- Tristan R., product manager
I have to go with "The Italian Job" (De Line Pictures). Who would have thought Mini Coopers racing through Los Angeles' Metro Rail and storm drain tunnels, and neatly fitting into cargo trains (filled with gold bullion) could be so sexy? In 2003, I did. Watch it!
- Claudia Cruz, reporter
No no no -- forget the 2003 travesty. The greatest car chase of all time is the original 1969 "Italian Job". The first portion of the film is a gleeful swinging '60s caper, in which sharp-suited Michael Caine and his cockney crew set up a robbery with the help of Noel Coward's crime boss, who runs his criminal empire from a prison cell, and Benny Hill's salacious scientist.
Once the Mafia are out of the way, the final third is one of the longest and most gloriously entertaining car chases ever: three perfectly choreographed Mini Coopers blast through subways, leap across rooftops and zoom through sewers, leading to the finest cliffhanger in cinematic history. As Michael Caine would put it: Get your skates on mate!
- Richard Trenholm, Senior Editor
"Vanishing Point" (20th Century Fox) is an early '70s movie that follows a man named Kowalski as he attempts to deliver a Dodge Challenger from Denver to San Francisco in 15 hours. Attracting the attention of police, his epic drive becomes a cause celebre among the public. "Vanishing Point" embodies the anti-authoritarian zeitgeist of its post-hippie era, and shows some extremely cool cars in the bargain. Watch it!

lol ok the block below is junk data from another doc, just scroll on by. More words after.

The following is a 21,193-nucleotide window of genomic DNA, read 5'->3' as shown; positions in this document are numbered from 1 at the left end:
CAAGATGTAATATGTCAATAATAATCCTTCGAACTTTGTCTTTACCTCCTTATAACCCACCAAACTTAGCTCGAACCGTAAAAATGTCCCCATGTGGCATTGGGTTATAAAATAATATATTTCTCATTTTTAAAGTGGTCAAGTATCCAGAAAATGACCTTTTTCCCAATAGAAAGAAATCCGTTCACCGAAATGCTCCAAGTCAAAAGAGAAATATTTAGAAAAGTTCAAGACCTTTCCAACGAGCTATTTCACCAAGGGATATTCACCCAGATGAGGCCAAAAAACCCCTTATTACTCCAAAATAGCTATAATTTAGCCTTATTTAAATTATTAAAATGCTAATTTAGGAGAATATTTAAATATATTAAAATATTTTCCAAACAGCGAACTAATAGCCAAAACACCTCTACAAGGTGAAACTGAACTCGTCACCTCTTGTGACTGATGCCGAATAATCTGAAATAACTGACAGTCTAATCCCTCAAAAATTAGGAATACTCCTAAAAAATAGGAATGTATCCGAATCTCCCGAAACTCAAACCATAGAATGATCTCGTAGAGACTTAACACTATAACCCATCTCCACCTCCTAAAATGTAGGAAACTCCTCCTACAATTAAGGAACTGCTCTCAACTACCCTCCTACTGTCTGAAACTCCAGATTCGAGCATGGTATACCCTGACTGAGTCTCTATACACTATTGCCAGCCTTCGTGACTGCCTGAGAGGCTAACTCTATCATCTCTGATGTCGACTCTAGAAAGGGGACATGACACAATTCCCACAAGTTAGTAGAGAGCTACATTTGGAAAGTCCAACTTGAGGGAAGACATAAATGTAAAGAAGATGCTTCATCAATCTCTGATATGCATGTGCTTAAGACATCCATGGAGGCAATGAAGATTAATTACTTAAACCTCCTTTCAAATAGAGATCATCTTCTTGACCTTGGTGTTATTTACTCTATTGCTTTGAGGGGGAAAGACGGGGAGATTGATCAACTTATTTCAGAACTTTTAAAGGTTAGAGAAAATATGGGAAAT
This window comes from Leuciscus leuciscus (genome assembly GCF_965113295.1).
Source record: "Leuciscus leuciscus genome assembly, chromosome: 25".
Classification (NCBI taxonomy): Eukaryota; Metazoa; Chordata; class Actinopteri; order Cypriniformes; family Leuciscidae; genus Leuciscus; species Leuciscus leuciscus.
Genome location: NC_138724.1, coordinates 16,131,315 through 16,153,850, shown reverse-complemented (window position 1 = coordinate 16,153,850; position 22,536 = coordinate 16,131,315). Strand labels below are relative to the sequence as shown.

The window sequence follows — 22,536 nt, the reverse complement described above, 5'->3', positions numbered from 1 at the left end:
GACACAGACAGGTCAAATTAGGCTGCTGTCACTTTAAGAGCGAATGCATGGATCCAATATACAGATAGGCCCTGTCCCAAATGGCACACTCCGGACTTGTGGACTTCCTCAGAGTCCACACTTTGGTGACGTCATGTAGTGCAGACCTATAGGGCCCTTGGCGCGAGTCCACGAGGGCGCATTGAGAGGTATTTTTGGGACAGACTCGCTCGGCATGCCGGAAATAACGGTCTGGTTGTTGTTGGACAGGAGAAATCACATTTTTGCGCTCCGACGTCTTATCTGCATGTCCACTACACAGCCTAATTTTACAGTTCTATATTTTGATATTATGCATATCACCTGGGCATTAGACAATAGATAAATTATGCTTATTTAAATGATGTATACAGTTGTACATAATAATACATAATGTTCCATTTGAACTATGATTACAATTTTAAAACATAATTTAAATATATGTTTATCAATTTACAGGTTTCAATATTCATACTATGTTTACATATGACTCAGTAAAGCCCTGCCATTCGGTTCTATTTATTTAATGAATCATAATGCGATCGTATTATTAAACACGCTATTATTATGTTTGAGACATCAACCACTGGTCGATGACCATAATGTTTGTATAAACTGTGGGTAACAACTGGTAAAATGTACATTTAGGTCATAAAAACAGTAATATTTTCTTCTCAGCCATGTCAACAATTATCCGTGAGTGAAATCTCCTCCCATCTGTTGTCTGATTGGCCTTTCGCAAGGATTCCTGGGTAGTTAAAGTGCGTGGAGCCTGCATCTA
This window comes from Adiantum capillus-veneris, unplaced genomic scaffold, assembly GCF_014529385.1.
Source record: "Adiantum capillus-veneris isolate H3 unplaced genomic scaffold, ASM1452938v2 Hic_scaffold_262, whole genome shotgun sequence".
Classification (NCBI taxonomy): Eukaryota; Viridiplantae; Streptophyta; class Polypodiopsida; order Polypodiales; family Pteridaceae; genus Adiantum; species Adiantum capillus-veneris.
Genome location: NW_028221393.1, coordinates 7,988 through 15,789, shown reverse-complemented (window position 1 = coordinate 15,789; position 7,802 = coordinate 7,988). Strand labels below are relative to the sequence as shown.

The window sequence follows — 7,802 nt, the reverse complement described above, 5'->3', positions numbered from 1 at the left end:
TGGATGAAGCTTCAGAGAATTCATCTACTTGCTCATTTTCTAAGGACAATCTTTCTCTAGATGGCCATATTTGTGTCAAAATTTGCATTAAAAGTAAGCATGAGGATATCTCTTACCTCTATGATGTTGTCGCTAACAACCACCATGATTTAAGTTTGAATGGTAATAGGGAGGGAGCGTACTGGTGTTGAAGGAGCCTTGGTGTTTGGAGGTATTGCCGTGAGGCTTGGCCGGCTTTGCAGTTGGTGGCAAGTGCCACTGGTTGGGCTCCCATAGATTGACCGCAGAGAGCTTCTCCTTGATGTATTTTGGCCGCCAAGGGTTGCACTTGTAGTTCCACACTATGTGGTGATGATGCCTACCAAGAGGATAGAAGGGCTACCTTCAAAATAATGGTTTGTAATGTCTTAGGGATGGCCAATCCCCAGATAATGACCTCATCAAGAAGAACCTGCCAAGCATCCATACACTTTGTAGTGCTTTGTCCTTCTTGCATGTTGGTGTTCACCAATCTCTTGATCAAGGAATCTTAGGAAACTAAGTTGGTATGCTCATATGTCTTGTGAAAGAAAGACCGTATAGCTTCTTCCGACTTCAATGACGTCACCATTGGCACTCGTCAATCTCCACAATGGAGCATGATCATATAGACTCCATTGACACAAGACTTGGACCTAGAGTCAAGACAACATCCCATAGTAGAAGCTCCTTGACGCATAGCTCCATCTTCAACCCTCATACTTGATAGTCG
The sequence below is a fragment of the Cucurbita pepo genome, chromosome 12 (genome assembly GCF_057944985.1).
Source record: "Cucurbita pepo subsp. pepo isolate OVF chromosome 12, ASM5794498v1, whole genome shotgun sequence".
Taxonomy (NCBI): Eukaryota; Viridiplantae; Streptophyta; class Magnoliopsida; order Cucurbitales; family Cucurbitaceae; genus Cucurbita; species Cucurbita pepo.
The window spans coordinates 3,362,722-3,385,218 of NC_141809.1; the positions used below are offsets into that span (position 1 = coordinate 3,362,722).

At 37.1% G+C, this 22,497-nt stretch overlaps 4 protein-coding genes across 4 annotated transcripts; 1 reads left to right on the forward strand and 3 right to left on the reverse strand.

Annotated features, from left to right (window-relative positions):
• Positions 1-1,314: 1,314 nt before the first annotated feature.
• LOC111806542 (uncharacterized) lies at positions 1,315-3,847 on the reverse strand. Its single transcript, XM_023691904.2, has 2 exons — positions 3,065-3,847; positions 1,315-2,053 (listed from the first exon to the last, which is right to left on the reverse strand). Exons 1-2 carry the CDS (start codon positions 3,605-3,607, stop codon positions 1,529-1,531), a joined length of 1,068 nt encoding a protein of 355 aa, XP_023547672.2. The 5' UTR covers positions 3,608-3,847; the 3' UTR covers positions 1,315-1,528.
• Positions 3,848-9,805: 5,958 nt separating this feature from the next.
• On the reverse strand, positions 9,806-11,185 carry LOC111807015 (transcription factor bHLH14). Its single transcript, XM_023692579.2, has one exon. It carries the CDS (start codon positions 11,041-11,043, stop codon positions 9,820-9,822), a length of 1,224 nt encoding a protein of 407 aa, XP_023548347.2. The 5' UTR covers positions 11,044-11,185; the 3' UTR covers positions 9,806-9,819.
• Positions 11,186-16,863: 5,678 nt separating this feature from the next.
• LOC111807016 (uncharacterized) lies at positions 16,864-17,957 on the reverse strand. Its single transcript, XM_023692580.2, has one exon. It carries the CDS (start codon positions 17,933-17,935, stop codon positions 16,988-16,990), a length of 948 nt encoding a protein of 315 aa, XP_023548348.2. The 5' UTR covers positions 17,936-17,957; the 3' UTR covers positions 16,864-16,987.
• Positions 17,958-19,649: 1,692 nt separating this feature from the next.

- Wayne Cunningham, senior editor
The Bourne movies are good for car chases, but the one in "The Bourne Supremacy" (Universal Pictures) remains my favorite. What starts off as a chase quickly turns into more of a fist fight with cars and with director Paul Greengrass' shaky-cam shooting in full effect, the viewer is left exhausted by the time it ends. Watch it!
How can you have a collection of car chase movies without "Bullitt" (Warner Bros.-Seven Arts)?
One of the most famous of all car chases -- and my personal favorite -- pits a 68 Dodge Charger against a 68 Ford Mustang roaring through San Francisco. Steve McQueen, known at the time as "The King of Cool" puts his classic green Mustang to the test as he goes airborne down the notoriously steep city streets. Another fun and silly fact is the Charger manages to lose eight hubcaps during the chase. So much for continuity, but who cares -- what a ride! Watch it!